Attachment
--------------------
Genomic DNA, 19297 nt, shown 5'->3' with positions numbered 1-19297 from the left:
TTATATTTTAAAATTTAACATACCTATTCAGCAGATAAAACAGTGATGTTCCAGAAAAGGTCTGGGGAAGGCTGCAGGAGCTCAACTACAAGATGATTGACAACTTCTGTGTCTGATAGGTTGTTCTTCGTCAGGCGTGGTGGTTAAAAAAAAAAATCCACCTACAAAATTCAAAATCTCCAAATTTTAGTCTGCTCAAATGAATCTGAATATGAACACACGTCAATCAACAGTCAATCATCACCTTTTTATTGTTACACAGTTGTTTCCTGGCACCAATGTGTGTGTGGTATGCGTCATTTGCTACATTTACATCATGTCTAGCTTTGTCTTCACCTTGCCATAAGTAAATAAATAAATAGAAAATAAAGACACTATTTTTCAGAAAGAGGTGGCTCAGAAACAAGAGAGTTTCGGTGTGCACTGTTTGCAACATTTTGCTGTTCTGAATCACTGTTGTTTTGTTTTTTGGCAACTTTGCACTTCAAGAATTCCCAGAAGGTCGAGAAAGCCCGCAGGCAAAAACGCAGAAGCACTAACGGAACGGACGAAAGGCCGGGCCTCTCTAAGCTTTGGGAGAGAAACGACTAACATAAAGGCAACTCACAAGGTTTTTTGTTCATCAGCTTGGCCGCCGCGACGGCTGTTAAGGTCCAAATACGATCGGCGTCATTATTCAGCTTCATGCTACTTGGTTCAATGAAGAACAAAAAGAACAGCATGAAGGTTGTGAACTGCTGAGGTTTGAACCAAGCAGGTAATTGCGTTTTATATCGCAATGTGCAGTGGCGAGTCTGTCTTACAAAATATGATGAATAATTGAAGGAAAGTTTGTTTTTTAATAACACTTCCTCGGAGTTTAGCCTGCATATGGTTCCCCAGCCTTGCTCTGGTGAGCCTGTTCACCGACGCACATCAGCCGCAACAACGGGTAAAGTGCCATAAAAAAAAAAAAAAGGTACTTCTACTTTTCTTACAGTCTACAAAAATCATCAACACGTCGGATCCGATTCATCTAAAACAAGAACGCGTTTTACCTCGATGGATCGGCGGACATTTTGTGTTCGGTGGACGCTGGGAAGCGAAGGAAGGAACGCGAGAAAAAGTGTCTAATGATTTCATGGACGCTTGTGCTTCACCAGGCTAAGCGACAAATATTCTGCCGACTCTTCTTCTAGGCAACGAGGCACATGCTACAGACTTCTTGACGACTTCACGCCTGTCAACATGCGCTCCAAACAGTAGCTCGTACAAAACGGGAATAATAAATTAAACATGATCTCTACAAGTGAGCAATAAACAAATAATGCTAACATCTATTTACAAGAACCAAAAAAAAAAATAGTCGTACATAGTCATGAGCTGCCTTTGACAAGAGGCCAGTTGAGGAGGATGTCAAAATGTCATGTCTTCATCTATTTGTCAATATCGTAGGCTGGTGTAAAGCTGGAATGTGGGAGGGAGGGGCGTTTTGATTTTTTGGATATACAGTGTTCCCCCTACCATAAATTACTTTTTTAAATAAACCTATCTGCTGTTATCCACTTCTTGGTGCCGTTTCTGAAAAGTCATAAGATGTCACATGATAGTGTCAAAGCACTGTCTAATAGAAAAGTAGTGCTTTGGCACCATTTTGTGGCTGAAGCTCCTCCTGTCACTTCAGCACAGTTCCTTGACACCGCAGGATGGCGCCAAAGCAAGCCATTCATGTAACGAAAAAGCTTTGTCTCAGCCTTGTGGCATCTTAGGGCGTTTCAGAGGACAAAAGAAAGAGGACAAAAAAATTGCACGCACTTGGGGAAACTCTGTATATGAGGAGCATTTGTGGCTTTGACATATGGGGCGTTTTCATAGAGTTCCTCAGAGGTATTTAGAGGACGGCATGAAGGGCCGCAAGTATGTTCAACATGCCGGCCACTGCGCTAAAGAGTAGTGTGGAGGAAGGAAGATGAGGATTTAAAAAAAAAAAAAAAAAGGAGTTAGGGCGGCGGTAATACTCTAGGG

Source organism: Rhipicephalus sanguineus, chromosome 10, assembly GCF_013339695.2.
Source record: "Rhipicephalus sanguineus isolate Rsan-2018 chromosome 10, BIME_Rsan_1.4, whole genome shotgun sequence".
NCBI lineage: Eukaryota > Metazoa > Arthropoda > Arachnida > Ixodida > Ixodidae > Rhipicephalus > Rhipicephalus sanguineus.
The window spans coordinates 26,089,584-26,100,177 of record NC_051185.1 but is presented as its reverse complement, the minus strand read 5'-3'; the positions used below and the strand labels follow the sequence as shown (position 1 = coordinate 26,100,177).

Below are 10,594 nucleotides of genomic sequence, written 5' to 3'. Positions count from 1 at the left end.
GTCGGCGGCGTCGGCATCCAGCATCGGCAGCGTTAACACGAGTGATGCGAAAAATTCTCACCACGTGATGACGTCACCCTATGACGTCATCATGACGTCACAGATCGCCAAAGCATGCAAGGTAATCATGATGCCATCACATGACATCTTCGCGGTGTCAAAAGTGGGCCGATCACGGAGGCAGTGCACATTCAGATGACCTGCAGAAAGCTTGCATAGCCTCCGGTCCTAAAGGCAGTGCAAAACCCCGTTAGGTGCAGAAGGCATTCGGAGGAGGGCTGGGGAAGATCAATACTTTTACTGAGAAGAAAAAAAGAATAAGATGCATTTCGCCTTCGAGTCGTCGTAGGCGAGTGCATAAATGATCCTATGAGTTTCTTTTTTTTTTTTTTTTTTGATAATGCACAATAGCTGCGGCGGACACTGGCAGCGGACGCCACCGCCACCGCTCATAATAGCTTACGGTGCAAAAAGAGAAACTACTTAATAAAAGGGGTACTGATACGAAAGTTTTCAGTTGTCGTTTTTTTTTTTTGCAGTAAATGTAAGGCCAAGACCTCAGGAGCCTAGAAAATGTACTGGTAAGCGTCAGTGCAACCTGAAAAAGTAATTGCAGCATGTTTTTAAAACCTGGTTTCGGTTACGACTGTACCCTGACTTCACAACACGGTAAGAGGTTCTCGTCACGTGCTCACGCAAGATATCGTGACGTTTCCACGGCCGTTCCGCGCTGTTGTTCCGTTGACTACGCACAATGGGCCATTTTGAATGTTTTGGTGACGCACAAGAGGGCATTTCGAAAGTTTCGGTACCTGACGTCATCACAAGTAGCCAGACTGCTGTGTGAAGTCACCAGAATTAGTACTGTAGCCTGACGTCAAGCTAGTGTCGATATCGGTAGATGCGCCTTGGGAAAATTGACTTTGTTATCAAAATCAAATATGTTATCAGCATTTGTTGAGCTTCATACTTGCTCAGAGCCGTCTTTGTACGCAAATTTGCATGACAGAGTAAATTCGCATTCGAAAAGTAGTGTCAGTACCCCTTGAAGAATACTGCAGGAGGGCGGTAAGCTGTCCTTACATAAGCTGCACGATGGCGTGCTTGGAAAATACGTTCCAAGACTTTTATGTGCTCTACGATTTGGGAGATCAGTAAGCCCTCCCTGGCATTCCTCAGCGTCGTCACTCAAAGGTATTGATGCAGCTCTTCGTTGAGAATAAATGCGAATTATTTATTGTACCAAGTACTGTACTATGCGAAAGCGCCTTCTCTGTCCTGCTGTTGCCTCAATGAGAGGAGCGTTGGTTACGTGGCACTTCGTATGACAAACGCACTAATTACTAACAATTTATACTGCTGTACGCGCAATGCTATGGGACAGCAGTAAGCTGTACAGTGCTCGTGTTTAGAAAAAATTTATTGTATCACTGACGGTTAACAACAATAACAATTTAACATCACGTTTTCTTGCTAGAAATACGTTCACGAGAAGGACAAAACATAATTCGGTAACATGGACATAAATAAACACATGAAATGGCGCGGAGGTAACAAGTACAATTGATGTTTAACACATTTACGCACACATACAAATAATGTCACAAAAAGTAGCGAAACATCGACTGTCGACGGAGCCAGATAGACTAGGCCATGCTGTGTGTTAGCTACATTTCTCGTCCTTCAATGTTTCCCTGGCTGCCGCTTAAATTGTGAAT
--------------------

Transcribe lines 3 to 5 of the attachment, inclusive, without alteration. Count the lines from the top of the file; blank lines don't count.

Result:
Source organism: Rhipicephalus sanguineus, chromosome 10, assembly GCF_013339695.2.
Source record: "Rhipicephalus sanguineus isolate Rsan-2018 chromosome 10, BIME_Rsan_1.4, whole genome shotgun sequence".
NCBI lineage: Eukaryota > Metazoa > Arthropoda > Arachnida > Ixodida > Ixodidae > Rhipicephalus > Rhipicephalus sanguineus.